How to Build Credit From Scratch

More young adults, spooked by the financial crisis that started in 2008, are spurning credit cards, according to recent reports.

But while they are avoiding heavy debt, some are also failing to establish credit. Your credit history and score can determine how much you pay for loans, insurance and sometimes whether you can get a job. Using credit cards prudently is a way to show you are a reliable borrower.

The value of credit

 At some point in your life, you will likely benefit — or suffer — as a result of your credit history.

Landlords, car dealers, utility companies, employers, insurance companies and lenders of any kind will check your credit.

And because you weren’t born with good credit, you’ll have to build credit from scratch. 

Even if you have no credit history, you may be able to obtain an unsecured credit card by using a co-signer, such as a relative or friend who is willing to take on the risk of paying back the lender if you default.

You may also be able to build your credit by paying your rent and utility bills on time. Another option is to apply for a secured credit card. You make an upfront payment equal to your credit limit. The lender holds on to your deposit in case you fail to make payments and returns it when you close the account.

Credit report vs. credit score

These terms are different but related. Credit reports detail your credit history. Equifax, Experian and TransUnion are the big credit reporting agencies.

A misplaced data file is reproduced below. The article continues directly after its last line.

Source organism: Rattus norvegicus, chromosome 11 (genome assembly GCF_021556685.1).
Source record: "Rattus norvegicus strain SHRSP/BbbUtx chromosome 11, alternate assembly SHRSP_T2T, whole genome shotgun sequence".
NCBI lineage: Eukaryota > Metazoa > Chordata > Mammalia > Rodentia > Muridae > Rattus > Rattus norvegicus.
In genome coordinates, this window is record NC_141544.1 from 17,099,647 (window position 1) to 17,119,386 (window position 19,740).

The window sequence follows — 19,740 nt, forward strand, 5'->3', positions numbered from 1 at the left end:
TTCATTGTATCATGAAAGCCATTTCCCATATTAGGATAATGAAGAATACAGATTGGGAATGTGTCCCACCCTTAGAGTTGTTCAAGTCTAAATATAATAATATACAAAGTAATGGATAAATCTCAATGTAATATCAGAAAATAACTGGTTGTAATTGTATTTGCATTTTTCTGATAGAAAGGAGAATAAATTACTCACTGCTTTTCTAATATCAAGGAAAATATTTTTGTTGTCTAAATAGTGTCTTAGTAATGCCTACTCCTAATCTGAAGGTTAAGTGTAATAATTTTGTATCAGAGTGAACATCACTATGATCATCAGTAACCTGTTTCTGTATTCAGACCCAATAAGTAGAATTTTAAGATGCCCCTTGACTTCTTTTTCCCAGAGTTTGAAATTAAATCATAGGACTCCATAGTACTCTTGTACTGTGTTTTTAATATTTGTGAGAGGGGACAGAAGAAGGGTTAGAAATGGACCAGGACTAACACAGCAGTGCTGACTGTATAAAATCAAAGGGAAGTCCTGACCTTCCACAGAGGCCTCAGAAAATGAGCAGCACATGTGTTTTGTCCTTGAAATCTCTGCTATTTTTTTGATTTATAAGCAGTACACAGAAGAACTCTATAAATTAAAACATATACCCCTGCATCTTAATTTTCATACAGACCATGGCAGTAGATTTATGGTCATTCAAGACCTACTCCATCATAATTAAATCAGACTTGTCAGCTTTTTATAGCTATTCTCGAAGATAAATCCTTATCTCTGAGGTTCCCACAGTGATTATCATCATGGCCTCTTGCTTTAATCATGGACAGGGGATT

The reports contain your personal information, including your address and Social Security number, and list the type of credit you’ve used, when you opened a loan or line of credit, the balances and available credit on credit cards or other lines of credit, and bankruptcy records or debt collection actions.

Your credit score — a three-digit number between 300 and 850 — is derived from this data. There is more than one credit-scoring formula, but the FICO score is one of the most widely used.

Your credit score is the “go to” number lenders and others look at to predict how likely you are to meet your obligations. It helps lenders decide whether to do business with you at all, and on what terms. 

Your score will increase if you pay your bills on time and restrict your credit use to no more than 30% of your credit limit. Lenders reward borrowers with high credit scores by offering them lower interest rates and penalize those with lousy scores.

It’s also worth remembering that credit unions like iQ Credit Union typically offer lower interest rates for credit cards and for other loans than traditional banks.

Look for errors

Federal law requires each of the big three reporting agencies to provide you a free copy of your credit report, at your request, once every 12 months. Check them for omissions and errors.

Under the law, both the credit reporting agency and the person or organization that provided dubious information must correct their mistakes. So if you discover errors on your credit reports, it pays to dispute them.

It’s probably good that some millennials aren’t interested in becoming indebted like their parents were — or perhaps still are. But considering the power of good credit, it’s worth establishing, slowly but surely.

Peter Lewis, NerdWallet

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